Following a lengthy Court battle with Reading and Berkshire District Council, the Government has recently won an appeal to reinstate policies preventing affordable housing requirements on small scale developments of less than 10 dwellings.
Policy now allows new small scale and self-build housing development schemes of 10 units or less (with a maximum combined floor space of no more than 1,000m2) without requiring a percentage of those houses to be acquired by registered social housing providers to be let to social tenants. This policy, combined with other measures relaxing Permitted Development Rights (Office and Agricultural to Residential) are a good yardstick of the government’s attitudes generally to promoting house building and removing some of the red tape preventing (or at least slowing down) a delivery of much needed new homes.
But how does this work in practice? The fact that it has taken nearly two years to implement this original ministerial statement and lengthy court battles in the intervening period, are systematic of the attitude of local Councils towards development. It is clear that there is a huge housing need at a national level but that this is not filtering down into the decision making process. Local Authorities are looking to any excuse and loophole to prevent development of this nature perhaps for a fear of losing control.
Having come from a small scale niche house building background myself, I am generally in favour of the policies set out to remove this significant development tax and barrier to the delivery of small scale housing schemes. The issue with having to provide affordable housing on sites at this level is that it has a disproportionately adverse effect on the viability of sites. Generally, Social Housing providers would not wish to take on small clusters of 2 to 5 affordable homes because of the management implications in maintaining them, particularly where you have brown field sites with other high abnormal costs.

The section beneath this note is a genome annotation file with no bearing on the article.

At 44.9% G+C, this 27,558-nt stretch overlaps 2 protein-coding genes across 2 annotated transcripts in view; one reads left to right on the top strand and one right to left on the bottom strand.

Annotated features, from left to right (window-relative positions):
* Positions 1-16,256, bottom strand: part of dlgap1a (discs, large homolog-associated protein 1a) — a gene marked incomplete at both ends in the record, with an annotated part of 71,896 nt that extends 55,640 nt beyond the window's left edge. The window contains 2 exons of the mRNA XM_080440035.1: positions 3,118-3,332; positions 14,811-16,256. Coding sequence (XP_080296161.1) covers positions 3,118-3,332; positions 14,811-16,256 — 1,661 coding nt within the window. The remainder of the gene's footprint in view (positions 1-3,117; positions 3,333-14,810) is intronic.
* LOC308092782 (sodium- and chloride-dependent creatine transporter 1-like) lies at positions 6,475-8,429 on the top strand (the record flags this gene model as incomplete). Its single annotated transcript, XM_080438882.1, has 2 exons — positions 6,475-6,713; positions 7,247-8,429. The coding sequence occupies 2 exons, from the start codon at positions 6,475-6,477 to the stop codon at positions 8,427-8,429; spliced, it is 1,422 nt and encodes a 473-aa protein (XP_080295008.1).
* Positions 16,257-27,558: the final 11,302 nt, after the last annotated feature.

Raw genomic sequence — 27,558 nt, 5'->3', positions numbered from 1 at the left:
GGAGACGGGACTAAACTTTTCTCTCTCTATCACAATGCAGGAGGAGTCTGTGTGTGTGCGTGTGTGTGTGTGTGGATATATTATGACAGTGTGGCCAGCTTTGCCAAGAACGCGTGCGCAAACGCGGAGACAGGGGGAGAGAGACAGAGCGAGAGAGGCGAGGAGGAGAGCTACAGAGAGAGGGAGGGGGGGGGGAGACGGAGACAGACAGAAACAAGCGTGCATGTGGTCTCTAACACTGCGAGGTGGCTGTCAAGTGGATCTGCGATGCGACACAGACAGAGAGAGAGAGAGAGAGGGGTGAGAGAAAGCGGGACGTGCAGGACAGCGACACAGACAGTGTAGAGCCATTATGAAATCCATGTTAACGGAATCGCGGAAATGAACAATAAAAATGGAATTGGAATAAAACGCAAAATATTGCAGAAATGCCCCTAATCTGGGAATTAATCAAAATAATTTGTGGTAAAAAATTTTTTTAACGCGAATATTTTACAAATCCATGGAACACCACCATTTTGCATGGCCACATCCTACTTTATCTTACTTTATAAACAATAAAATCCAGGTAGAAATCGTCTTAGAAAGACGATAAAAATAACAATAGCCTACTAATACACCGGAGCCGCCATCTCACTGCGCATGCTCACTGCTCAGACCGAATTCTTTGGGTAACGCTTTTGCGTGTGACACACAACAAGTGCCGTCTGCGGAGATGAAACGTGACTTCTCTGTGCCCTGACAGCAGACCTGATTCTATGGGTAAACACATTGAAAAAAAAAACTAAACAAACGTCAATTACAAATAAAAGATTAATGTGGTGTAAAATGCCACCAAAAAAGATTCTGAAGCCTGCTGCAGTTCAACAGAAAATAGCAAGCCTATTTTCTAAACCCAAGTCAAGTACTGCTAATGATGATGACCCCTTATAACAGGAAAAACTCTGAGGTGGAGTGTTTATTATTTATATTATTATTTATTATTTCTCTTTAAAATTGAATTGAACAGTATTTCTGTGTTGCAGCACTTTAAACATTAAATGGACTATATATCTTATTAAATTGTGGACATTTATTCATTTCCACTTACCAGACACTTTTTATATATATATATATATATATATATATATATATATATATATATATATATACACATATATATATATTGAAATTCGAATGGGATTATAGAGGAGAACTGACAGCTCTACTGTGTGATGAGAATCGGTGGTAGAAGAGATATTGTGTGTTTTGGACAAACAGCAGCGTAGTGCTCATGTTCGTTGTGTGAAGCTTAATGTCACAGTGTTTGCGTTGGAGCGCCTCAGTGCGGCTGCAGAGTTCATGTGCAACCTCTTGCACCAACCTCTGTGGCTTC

This policy goes some way to delivering further housing growth but perhaps not far enough. Advanced discussions are being had within the walls of Westminster, designed towards starter homes initiatives at genuinely affordable levels for first time buyers, in lieu of the traditional social housing model upon which we are currently working. Enabling young people and first time buyers to get on the housing ladder at a genuinely affordable level rather than relying on the welfare system to bridge the gap, to me seems a more holistic solution to the current housing crisis.
It remains to be seen how these rules will be implemented, but practice and I fear that Local Authorities’ track record may once again precede them.